- The Washington Times - Friday, January 5, 2007

They should have been the bitterest of opponents, and they were while on the ice fighting for jobs. But off the ice, Olie Kolzig and Byron Dafoe — both drafted by the Washington Capitals in 1989 — were as close as competitors get.

They trained together, played together and became business partners. They were each other’s best man at their weddings, and celebrated the birth of their children together.

Then one morning, Kolzig and his wife came to the realization their oldest child, Carson, was autistic. And Dafoe and his wife started to recognize some of the tell-tale signs the Kolzigs had talked about in their only child, Eric, who is 18 months older than Carson.

“It’s a small world,” Kolzig said. “They say if you don’t know somebody with autism, you soon will. Coincidence? Yeah, I guess. My son is autistic, my godson [Eric] is autistic and with our backgrounds, me and Byron, how close we are … like I said, it’s a small world.”

Tonight, the Caps host their second annual Autism Awareness Night as a part of the Atlanta Thrashers game. That in itself is fitting. Dafoe finished his NHL career with Atlanta and right wing Scott Mellanby, whose son Carter also is autistic, will be present. The three men formed an organization called Athletes Against Autism as a support group for each other. That mission accomplished, they are reaching out to others.

Autism is a disease that attacks children, mostly males, scrambling the brain waves in such a way that victims can’t always interact socially, have marked repetitive behavior patterns and suffer language dysfunction. The cause is not known nor is there a cure, although treatment has progressed dramatically in recent years.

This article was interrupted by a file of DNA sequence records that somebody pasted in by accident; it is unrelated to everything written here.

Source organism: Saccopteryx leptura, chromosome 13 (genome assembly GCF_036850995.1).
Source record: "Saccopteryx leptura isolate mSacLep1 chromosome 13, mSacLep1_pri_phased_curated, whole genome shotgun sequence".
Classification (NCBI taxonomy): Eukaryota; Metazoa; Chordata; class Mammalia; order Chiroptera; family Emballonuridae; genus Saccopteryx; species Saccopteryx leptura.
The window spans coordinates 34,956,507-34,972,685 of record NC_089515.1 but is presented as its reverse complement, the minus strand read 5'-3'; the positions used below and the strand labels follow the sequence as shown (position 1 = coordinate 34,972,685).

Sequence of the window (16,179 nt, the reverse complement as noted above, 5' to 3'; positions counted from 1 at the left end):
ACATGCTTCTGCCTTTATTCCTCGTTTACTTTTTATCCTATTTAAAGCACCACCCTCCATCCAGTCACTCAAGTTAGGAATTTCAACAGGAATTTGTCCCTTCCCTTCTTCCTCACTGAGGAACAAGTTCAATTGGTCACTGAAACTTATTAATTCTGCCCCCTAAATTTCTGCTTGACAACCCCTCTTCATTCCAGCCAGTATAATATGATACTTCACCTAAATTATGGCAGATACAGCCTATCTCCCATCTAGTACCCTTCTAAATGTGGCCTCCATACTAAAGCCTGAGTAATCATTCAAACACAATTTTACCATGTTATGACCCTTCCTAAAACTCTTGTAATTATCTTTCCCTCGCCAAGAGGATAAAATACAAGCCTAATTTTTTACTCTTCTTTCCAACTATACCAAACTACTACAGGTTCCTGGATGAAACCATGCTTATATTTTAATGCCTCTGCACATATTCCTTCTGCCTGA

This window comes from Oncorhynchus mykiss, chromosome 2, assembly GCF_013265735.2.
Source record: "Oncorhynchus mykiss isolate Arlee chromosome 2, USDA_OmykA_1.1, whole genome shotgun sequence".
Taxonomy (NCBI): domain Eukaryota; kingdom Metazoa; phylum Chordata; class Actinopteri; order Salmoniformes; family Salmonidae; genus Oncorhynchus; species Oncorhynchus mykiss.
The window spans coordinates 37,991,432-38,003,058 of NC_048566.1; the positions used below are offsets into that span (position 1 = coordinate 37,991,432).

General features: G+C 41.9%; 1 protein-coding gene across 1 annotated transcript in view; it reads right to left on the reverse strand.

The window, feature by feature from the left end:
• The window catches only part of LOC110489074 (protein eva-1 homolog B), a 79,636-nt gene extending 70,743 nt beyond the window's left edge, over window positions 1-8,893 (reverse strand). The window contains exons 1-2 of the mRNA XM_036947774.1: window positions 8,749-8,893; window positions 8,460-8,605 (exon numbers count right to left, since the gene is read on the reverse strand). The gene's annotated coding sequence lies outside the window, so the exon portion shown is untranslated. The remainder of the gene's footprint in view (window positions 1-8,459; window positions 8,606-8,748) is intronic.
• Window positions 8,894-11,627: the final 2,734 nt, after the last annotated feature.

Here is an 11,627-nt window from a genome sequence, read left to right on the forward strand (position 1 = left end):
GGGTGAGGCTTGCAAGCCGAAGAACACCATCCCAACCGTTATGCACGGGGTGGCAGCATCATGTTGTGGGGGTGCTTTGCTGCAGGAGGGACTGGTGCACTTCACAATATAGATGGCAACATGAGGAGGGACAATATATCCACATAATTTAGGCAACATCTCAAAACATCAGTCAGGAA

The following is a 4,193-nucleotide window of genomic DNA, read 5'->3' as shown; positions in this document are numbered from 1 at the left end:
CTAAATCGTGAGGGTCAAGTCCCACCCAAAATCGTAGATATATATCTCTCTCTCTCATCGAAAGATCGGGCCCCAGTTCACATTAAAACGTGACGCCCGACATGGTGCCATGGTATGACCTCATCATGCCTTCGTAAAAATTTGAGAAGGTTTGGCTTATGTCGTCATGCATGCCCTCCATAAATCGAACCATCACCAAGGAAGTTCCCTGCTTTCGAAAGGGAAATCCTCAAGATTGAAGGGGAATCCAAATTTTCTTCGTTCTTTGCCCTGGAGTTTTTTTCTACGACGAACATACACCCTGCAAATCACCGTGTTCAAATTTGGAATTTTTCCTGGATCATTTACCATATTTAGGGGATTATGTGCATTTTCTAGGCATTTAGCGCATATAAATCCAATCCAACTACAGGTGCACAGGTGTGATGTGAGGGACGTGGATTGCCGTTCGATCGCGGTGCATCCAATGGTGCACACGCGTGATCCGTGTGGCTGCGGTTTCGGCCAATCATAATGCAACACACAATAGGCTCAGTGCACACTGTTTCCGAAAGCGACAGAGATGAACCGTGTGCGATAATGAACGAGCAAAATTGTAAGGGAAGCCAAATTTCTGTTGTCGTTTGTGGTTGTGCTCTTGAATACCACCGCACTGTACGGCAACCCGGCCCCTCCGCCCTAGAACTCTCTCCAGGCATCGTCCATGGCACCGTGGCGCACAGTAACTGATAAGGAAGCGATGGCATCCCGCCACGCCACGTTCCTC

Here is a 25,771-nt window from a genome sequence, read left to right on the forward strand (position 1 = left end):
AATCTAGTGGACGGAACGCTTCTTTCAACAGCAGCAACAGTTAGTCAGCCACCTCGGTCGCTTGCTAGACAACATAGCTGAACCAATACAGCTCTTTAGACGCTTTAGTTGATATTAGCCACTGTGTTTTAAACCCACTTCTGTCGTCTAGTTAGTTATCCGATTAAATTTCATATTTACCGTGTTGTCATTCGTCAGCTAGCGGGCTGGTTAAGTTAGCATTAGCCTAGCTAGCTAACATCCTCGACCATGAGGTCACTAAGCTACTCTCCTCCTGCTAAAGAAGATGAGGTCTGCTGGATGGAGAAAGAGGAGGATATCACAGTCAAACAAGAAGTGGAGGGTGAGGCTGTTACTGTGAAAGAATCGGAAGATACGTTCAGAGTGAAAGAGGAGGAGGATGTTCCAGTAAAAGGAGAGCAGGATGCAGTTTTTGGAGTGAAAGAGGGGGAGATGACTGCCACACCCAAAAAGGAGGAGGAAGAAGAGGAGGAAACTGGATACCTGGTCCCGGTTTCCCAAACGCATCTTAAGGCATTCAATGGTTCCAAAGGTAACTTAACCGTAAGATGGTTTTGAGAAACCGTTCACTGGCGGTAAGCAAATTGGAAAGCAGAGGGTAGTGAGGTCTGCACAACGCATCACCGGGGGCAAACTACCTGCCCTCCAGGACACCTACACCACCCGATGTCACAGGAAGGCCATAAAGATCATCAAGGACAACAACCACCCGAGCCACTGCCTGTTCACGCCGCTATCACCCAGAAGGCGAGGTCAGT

The hockey sprang to life when Kolzig reached out. He called an old friend, Stu Barnes, who now plays for Dallas, and Barnes put him in touch with Mellanby. Rivalries were not a factor, only children.

“Our pediatrician said he thought Carson might be autistic,” Kolzig said. “It tore our world apart. We didn’t know what to do, where to turn. Stu said to call Scott and believe it, it’s probably the most important phone call we’ve made.

“Scott was blatantly honest. He said he wasn’t going to sugar coat anything, that we have a rough road ahead. He said what was coming would try our patience and our marriage. He prepared us, moved us in the right direction. We started asking questions and slowly got Carson on the right track.”

That was four and a half years ago. Athletes Against Autism has now grown to about 50 athletes, about half of whom have a family member who has autism. The group has raised about $500,000 to help fund its mission — assisting others who suddenly find themselves in need of a support system.

“We have our own support group for Carson and the other guys do the same,” Kolzig said. “We’ve gone through the highs and lows, we know what to expect — two steps forward, one step back.

“But we need support for other people. I’ve had a couple people call me at home through the Web site. They know they can call, that’s why we’re there. They have children they suspect are autistic. We want to help them cope because there’s a very rough road ahead of them.”

Kolzig will be honored in a pregame ceremony when the King Clancy Award he won last June will be presented to him again. The award is presented yearly to the athlete who displays leadership on the ice and off the ice helping charitable organizations. During his career, Kolzig has helped raise hundred of thousands of dollars for the Children’s National Medical Center.

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